rough period of price volatility in the Mexican market and, our code’s precepts.
at the same time, gain market share and volumes. Though Looking forward, our goal is to continue delivering on
not as strong as we originally expected, this core business’ our commitments to strengthen and improve our financial
performance stabilized in the summer, and we saw an flexibility; enhance our operating efficiency and
improving sequential trend—in both sales and EBITDA— productivity; and consolidate and bolster our presence in
over the last three quarters of the year. Our outlook for our core glass markets. Though we still face considerable
this business is optimistic; starting this year, our competitive and cost pressures, I am confident that we
automotive OEM business should begin to see the positive have the people, the passion, and the vision to surmount
impact of 19 new contracts. And we expect to operate at the challenges and create sustainable value for you.
higher capacity from 2005 through 2009.
Sales at our glassware business decreased 0.6 percent Sincerely,
compared with 2003. However, on a comparable basis, 1
sales increased 5 percent. Continued weak demand from
house appliance OEM’s, as a result of a relatively slow
economic recovery in Mexico and the United States,
negatively affected glassware’s sales mix. In addition to a
less profitable sales mix, glassware’s EBITDA was negatively
impacted by increased energy, packaging, and freight costs.
Over the near and long-term, we will continue to
concentrate on our strategic priorities to focus on our
three core glass businesses. Adrián Sada G.
Streamlining Vitro’s capital structure remains a clear Chairman of the Board
priority. In addition to paying down debt, we are Vitro, S.A. de C.V.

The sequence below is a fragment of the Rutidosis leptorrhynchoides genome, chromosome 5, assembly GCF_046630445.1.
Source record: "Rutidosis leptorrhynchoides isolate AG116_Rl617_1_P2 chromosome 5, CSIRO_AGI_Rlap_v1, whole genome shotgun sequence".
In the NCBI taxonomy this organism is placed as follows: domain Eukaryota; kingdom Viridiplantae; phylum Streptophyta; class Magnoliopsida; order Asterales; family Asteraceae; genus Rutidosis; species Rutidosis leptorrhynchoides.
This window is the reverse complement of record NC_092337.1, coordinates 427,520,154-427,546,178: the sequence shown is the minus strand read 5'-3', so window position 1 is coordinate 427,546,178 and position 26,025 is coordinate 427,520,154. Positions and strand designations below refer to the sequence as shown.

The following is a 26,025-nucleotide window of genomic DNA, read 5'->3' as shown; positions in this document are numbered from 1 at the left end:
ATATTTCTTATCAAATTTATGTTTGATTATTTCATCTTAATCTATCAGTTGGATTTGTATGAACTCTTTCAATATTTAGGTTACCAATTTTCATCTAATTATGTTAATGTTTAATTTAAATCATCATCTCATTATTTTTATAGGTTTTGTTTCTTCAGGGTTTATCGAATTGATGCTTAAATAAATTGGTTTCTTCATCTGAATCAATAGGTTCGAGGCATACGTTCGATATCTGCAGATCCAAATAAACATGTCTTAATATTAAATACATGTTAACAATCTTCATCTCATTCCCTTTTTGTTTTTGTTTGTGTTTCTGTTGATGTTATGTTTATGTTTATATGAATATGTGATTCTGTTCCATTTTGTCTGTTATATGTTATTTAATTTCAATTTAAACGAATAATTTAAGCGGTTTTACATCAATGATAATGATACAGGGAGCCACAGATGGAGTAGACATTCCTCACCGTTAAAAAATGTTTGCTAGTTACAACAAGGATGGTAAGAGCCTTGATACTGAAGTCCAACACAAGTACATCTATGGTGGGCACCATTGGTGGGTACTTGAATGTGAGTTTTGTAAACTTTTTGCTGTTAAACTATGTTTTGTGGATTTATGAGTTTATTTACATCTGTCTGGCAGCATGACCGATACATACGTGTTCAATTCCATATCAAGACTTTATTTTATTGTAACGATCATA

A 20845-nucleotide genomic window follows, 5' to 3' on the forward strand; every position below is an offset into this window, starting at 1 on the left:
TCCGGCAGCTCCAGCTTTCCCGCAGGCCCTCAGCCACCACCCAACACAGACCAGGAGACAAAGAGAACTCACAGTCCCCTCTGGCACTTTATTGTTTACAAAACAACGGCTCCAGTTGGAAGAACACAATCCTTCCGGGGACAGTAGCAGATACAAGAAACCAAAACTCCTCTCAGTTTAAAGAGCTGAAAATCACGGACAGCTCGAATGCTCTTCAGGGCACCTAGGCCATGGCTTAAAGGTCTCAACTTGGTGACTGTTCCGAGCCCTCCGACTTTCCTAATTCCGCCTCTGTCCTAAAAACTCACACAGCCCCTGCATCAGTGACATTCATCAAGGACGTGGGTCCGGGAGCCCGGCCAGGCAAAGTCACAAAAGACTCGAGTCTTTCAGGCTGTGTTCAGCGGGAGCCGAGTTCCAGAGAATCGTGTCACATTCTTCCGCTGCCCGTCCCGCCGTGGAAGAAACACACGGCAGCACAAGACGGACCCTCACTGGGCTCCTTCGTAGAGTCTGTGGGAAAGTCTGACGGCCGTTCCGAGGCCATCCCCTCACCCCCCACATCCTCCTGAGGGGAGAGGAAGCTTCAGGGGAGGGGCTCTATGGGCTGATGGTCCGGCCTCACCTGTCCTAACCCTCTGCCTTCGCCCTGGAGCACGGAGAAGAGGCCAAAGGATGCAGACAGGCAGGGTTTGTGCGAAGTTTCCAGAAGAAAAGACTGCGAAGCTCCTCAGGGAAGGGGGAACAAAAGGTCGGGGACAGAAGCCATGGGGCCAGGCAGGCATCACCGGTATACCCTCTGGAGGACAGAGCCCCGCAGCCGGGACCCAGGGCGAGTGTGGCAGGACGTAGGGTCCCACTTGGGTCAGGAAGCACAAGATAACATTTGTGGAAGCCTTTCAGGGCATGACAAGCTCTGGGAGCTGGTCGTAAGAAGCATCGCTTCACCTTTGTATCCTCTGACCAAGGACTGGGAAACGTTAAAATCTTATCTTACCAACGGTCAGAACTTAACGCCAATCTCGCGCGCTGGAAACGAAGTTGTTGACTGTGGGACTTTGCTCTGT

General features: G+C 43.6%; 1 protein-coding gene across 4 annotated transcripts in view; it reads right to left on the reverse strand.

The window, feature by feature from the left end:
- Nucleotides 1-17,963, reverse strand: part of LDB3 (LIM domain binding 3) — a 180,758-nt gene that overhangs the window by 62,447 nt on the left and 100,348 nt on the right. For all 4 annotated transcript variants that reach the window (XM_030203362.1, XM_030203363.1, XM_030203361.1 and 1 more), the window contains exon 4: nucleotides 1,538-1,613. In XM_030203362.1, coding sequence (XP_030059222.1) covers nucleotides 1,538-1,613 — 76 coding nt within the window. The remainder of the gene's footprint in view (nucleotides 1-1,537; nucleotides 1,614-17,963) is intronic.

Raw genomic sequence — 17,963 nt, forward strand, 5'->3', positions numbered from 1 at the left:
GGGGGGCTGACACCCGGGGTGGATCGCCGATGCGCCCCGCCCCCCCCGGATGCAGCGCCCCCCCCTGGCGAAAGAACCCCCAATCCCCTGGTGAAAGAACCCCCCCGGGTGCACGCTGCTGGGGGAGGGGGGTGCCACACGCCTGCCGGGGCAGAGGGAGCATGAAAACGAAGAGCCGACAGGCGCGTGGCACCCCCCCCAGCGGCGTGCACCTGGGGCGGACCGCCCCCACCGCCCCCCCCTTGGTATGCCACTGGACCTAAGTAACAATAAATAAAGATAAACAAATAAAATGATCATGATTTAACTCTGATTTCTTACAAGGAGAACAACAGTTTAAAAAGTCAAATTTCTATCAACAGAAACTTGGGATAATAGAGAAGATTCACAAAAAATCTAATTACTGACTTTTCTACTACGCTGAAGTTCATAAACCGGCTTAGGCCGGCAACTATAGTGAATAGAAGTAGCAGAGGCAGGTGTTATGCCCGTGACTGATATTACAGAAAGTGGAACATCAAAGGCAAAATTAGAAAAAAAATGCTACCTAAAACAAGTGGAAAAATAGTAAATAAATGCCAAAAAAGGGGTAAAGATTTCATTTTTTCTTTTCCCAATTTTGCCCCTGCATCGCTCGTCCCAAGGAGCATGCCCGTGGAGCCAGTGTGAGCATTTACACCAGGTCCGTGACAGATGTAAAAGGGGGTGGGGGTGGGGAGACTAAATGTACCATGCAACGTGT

increasing the company’s financial flexibility to reduce risk.
Over the last 18 months, we have successfully tapped February 28, 2005
the international capital markets and raised nearly
US$1 billion. As a result, we have reduced our short-term 1 Excluding Envases Cuautitlán, Vitro Fibras, and Vancan, which were divested in
debt from 28 percent to 19 percent of our total debt. September 2003, March 2004, and September 2004, respectively.
2004 Annual Report | 5
Dear Fellow Shareholders:
Our message this year is simple. We are delivering on our
commitments: 1. to become a glass company; 2. to
strengthen our company’s financial structure and flexibility;
3. to build on our core strengths—our long-standing
customer relationships, our high-quality value-added
products, our balanced portfolio of businesses, our
geographic diversification, and our leading-edge technology;
4. and to create value for you.
In 2004 our consolidated sales were US$2.3 billion, up 1.5 percent year over
year. On a comparable basis,1 our consolidated net sales rose 4.4 percent. Our
operating cash flow (EBITDA) was US$353 million, off 2.9 percent from 2003.
However, on a comparable basis,1 our consolidated EBITDA increased 2.5
percent. We generated US$19 million of free cash flow—versus negative free
cash flow of US$13 million in 2003—due to our lower interest expenses and
capital expenditures. And our net loss was US$1 million, compared with a net
loss of US$34 million a year ago; our bottom-line improvement reflected lower
total financing costs.